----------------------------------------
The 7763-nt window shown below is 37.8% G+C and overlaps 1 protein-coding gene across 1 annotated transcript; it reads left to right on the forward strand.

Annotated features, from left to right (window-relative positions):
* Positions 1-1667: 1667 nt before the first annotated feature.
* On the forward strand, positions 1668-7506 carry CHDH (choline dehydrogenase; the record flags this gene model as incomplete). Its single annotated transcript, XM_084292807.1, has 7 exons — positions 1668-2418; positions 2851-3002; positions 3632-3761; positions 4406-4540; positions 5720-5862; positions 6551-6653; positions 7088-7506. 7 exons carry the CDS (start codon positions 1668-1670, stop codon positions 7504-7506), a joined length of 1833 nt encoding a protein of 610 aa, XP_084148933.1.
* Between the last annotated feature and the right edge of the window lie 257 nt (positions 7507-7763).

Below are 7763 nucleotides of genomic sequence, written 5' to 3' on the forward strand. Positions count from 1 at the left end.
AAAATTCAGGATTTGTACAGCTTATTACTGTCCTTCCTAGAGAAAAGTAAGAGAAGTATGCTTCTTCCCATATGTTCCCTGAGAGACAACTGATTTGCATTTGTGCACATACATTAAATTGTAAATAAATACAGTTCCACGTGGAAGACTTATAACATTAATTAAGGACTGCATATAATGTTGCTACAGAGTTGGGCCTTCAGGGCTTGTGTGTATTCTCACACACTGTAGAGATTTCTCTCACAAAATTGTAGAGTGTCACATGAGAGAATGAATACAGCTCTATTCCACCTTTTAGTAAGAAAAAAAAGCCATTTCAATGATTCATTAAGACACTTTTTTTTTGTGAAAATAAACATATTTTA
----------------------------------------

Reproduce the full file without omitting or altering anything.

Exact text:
The 7763-nt window shown below is 37.8% G+C and overlaps 1 protein-coding gene across 1 annotated transcript; it reads left to right on the forward strand.

Annotated features, from left to right (window-relative positions):
* Positions 1-1667: 1667 nt before the first annotated feature.
* On the forward strand, positions 1668-7506 carry CHDH (choline dehydrogenase; the record flags this gene model as incomplete). Its single annotated transcript, XM_084292807.1, has 7 exons — positions 1668-2418; positions 2851-3002; positions 3632-3761; positions 4406-4540; positions 5720-5862; positions 6551-6653; positions 7088-7506. 7 exons carry the CDS (start codon positions 1668-1670, stop codon positions 7504-7506), a joined length of 1833 nt encoding a protein of 610 aa, XP_084148933.1.
* Between the last annotated feature and the right edge of the window lie 257 nt (positions 7507-7763).

Below are 7763 nucleotides of genomic sequence, written 5' to 3' on the forward strand. Positions count from 1 at the left end.
AAAATTCAGGATTTGTACAGCTTATTACTGTCCTTCCTAGAGAAAAGTAAGAGAAGTATGCTTCTTCCCATATGTTCCCTGAGAGACAACTGATTTGCATTTGTGCACATACATTAAATTGTAAATAAATACAGTTCCACGTGGAAGACTTATAACATTAATTAAGGACTGCATATAATGTTGCTACAGAGTTGGGCCTTCAGGGCTTGTGTGTATTCTCACACACTGTAGAGATTTCTCTCACAAAATTGTAGAGTGTCACATGAGAGAATGAATACAGCTCTATTCCACCTTTTAGTAAGAAAAAAAAGCCATTTCAATGATTCATTAAGACACTTTTTTTTTGTGAAAATAAACATATTTTA